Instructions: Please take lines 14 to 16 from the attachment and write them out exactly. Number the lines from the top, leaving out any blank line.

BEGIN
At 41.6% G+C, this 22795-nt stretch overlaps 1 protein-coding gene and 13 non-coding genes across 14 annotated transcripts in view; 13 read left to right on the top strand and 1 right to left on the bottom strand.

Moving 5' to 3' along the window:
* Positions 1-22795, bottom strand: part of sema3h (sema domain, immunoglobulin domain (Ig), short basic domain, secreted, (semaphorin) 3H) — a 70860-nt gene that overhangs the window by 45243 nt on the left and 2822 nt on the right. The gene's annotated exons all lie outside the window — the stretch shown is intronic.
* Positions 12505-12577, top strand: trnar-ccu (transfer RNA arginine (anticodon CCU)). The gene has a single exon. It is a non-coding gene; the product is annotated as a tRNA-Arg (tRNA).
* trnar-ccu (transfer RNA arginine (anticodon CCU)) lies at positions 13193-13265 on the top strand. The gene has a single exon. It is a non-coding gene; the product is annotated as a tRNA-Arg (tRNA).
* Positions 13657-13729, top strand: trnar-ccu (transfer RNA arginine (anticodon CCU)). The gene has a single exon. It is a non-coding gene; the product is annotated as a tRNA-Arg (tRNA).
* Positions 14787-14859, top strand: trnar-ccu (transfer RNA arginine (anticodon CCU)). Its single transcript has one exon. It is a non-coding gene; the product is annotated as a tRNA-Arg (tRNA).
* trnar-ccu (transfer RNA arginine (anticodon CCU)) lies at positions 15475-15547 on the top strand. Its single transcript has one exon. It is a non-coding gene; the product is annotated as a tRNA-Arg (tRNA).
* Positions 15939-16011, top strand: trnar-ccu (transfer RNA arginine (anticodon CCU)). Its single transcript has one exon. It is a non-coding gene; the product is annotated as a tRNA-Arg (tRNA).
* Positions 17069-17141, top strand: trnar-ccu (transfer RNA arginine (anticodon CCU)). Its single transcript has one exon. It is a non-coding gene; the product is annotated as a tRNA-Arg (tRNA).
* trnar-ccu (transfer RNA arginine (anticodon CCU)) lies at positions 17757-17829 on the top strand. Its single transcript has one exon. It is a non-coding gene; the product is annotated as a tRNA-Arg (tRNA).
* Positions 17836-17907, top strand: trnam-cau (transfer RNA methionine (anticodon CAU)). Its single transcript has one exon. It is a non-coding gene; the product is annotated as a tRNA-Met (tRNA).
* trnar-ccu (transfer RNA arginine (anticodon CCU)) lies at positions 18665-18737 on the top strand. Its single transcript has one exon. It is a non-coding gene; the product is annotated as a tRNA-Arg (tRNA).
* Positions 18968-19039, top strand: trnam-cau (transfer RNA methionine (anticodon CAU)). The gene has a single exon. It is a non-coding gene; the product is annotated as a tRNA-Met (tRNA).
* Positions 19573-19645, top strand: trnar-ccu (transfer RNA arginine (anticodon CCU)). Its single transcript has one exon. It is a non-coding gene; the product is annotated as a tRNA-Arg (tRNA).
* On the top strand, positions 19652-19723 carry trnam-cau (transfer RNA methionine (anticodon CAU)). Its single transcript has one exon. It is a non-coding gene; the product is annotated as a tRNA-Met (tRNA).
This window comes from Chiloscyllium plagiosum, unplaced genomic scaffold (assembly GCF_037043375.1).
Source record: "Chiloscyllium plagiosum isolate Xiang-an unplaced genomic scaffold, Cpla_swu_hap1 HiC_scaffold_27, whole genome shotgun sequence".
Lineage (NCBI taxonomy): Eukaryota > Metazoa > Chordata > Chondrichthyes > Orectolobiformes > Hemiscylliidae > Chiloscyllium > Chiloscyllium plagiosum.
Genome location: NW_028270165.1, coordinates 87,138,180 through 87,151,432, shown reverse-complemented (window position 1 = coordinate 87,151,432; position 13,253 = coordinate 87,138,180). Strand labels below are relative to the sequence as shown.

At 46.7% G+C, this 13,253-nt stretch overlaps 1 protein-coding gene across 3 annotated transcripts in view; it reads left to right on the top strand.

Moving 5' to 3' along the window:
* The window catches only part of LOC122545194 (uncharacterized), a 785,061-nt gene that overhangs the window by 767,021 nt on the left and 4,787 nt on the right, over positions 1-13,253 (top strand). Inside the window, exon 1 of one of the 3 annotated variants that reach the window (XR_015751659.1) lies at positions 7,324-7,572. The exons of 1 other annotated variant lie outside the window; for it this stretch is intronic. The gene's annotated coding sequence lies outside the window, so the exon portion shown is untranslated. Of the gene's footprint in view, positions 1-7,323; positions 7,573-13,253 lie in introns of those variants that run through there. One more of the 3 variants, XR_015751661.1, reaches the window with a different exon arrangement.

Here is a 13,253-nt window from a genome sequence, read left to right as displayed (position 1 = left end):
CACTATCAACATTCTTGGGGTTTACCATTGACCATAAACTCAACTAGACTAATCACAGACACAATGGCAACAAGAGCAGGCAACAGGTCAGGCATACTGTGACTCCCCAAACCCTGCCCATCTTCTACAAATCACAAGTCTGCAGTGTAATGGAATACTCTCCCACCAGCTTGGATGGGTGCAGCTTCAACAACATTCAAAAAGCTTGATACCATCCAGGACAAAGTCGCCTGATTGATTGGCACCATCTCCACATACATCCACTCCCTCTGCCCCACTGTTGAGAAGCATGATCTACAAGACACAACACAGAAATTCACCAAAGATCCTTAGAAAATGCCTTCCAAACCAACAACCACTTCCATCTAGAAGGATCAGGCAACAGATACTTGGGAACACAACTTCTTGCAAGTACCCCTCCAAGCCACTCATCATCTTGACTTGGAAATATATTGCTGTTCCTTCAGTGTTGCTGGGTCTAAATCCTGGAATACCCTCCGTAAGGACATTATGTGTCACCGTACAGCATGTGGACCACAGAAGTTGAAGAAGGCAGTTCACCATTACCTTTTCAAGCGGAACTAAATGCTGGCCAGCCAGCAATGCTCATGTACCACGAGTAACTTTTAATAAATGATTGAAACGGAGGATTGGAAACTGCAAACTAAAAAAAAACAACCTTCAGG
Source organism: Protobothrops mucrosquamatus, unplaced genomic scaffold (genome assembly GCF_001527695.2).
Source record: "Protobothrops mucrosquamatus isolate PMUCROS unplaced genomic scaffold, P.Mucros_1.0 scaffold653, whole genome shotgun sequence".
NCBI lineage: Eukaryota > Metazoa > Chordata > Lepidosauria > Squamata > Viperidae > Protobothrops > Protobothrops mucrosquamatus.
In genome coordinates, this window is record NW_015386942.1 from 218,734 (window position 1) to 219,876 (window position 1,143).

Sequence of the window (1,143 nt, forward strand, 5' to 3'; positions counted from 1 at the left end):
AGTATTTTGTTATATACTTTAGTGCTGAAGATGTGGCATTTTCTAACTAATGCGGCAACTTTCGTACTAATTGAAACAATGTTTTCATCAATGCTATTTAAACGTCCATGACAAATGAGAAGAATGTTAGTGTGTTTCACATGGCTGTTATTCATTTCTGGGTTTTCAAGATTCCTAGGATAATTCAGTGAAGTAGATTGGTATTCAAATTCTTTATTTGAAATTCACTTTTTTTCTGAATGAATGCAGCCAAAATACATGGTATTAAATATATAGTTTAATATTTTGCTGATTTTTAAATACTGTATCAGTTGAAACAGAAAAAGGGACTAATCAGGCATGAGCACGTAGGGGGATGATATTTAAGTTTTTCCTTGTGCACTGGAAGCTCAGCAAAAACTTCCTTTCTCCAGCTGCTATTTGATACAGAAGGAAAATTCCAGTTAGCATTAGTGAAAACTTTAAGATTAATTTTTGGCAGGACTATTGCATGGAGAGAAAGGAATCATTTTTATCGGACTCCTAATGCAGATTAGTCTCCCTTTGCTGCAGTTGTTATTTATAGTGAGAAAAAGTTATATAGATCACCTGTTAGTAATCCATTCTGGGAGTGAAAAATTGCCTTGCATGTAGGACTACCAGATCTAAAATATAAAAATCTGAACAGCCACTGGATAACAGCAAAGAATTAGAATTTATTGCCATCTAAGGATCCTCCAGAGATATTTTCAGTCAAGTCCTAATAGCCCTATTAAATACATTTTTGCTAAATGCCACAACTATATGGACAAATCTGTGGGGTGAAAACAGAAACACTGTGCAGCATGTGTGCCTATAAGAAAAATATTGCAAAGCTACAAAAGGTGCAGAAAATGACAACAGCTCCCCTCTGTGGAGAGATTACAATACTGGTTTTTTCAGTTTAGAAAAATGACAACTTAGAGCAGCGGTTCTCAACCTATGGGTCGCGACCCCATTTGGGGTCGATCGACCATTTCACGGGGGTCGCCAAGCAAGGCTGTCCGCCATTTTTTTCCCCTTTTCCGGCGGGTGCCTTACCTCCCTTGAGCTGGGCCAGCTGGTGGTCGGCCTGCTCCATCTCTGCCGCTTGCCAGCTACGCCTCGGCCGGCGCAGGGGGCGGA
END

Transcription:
* Positions 18968-19039, top strand: trnam-cau (transfer RNA methionine (anticodon CAU)). The gene has a single exon. It is a non-coding gene; the product is annotated as a tRNA-Met (tRNA).
* Positions 19573-19645, top strand: trnar-ccu (transfer RNA arginine (anticodon CCU)). Its single transcript has one exon. It is a non-coding gene; the product is annotated as a tRNA-Arg (tRNA).
* On the top strand, positions 19652-19723 carry trnam-cau (transfer RNA methionine (anticodon CAU)). Its single transcript has one exon. It is a non-coding gene; the product is annotated as a tRNA-Met (tRNA).